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Prison Warden’s Human Touch Yields Big Rewards

Total Criminal Defense has reported in recent weeks on some of the problems currently plaguing the United States’ criminal justice system. Some of the biggest of those problems – like prison crowding and recidivism – may be eased as the recently passed Second Chance Act takes effect and funnels more resources to rehabilitating offenders.

The Second Chance Act has gained support from diverse areas because it marks a shift in how the nation regards and handles criminal offenders. According to, Burl Cain, warden of Angola prison in Louisiana, has taken a similarly innovative approach to his inmates – and has seen incredible results.

Louisiana criminal defense law is strict: its “life means life” policy translates to dying in prison for those offenders who are handed a life sentence for their crimes. Because Angola reportedly houses almost entirely “lifers” (71% of its population is in for life; the remaining prisoners have an average sentence of 91 years), the prison has traditionally been a hotbed for gang activity and prisoner violence.

In the 1930s, guards apparently gave prisoners thousands of floggings; in the 1950s, a number of inmates cut their Achilles tendons to protest their brutal treatment; as late as the 1970s, gangs ruled the cells and dozens were killed in a span of three years. Once dubbed America’s bloodiest prison, Cain’s policies have evidently transformed Angola into the country’s safest.

Since becoming Angola’s warden in 1995, sources indicate that Cain has established a number of incentive programs and introduced a strong Christian flavor to the prison. Today, the facility has a reported six chapels, a Baptist Bible college that trains inmates as ministers, the nation’s only federally licensed prison radio station and an award-winning newspaper.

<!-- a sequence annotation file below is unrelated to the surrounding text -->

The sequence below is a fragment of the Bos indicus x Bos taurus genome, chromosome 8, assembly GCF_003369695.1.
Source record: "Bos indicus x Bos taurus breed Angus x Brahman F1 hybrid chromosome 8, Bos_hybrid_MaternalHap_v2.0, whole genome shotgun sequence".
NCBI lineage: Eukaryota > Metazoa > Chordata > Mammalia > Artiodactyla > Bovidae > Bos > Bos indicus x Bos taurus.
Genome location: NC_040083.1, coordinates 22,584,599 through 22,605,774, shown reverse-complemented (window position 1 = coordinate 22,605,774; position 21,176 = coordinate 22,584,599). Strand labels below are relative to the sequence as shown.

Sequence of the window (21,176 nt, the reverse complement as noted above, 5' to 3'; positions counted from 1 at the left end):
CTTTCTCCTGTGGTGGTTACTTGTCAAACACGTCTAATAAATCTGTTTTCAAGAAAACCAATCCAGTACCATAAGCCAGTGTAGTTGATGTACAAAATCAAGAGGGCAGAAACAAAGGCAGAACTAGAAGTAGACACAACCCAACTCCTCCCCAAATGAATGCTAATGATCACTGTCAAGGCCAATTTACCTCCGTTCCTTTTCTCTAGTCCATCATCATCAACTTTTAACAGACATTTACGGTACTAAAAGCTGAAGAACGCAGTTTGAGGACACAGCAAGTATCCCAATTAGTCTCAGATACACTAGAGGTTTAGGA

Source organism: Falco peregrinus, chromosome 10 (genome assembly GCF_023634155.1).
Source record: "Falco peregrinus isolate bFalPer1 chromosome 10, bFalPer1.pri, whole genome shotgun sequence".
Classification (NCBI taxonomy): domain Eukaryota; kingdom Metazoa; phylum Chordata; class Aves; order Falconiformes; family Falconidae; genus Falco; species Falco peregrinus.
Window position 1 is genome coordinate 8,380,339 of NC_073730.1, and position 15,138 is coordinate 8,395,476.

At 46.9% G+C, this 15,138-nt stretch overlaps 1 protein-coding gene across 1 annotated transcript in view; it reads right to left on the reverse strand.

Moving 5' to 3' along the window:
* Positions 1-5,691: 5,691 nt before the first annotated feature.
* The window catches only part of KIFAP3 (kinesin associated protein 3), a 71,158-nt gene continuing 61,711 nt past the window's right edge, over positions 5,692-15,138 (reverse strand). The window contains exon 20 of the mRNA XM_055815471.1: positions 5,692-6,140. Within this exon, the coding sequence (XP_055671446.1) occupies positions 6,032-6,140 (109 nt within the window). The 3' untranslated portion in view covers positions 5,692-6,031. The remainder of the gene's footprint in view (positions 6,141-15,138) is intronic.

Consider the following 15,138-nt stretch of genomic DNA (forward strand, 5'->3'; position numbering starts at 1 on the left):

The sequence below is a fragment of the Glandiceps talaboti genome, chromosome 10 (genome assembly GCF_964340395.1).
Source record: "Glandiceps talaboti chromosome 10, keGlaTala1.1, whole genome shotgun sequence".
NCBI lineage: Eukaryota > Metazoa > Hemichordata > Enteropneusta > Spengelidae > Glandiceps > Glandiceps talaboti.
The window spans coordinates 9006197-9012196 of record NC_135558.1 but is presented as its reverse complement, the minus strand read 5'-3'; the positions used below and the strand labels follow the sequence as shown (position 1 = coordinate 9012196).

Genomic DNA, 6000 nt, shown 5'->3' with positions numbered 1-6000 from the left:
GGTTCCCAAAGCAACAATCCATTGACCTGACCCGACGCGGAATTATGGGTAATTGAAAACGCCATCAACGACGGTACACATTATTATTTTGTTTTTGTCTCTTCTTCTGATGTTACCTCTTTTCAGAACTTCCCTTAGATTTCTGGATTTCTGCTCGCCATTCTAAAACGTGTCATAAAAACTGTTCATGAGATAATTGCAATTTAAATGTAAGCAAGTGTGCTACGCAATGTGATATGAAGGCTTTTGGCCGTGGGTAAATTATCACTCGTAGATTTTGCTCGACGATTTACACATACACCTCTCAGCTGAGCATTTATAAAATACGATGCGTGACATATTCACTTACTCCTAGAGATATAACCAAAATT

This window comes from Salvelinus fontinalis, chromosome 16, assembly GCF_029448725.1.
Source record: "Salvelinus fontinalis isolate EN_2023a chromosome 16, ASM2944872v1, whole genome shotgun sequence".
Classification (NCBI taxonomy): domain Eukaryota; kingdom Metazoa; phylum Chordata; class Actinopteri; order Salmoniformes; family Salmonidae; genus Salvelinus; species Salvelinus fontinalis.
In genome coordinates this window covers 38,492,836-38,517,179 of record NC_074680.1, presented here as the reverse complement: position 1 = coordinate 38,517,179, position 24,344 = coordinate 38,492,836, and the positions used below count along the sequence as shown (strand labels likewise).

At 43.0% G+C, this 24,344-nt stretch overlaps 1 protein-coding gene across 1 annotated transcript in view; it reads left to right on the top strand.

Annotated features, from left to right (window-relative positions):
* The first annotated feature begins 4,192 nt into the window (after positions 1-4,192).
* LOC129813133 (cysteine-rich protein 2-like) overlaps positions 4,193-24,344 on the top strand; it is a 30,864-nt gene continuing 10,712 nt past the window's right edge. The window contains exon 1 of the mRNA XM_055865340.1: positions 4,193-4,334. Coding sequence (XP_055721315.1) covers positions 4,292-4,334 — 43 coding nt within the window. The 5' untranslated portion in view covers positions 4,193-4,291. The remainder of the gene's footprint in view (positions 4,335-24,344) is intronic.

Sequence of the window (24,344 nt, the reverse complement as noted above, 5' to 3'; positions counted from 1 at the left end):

Perhaps one most noteworthy program Cain has started is the biannual prison rodeo, which attracts thousands of community members and features inmates competing in rodeo competitions, selling food and crafts and otherwise peacefully interacting with members of the outside world.

According to the Times, Cain views this rodeo as one of the prison’s most important events, and not only because it offers the inmates a chance to earn money, gain respect and have fun (as long as they’ve earned participation rights through good behavior). Cain apparently hopes that showcasing the inmates’ progress and innovation to the non-prison community will help sway public opinion in Louisiana toward voting to relax the “life means life” laws.

And it seems Cain is serious about his goals: his next step is to encourage families of his inmates’ victims to interact with the prisoners as well, establish relationships with them and see how far they’ve come since they committed their crimes. With victims’ families behind him, Cain evidently thinks he’ll have a better chance of convincing legislators to ease the state’s incarceration laws.

The lesson here is one that the nation seems to be learning from bursting prisons that aren’t translating to significant decreases in crime rates: treating criminals like humans is often more productive than removing them from society and stripping them of normalcy.

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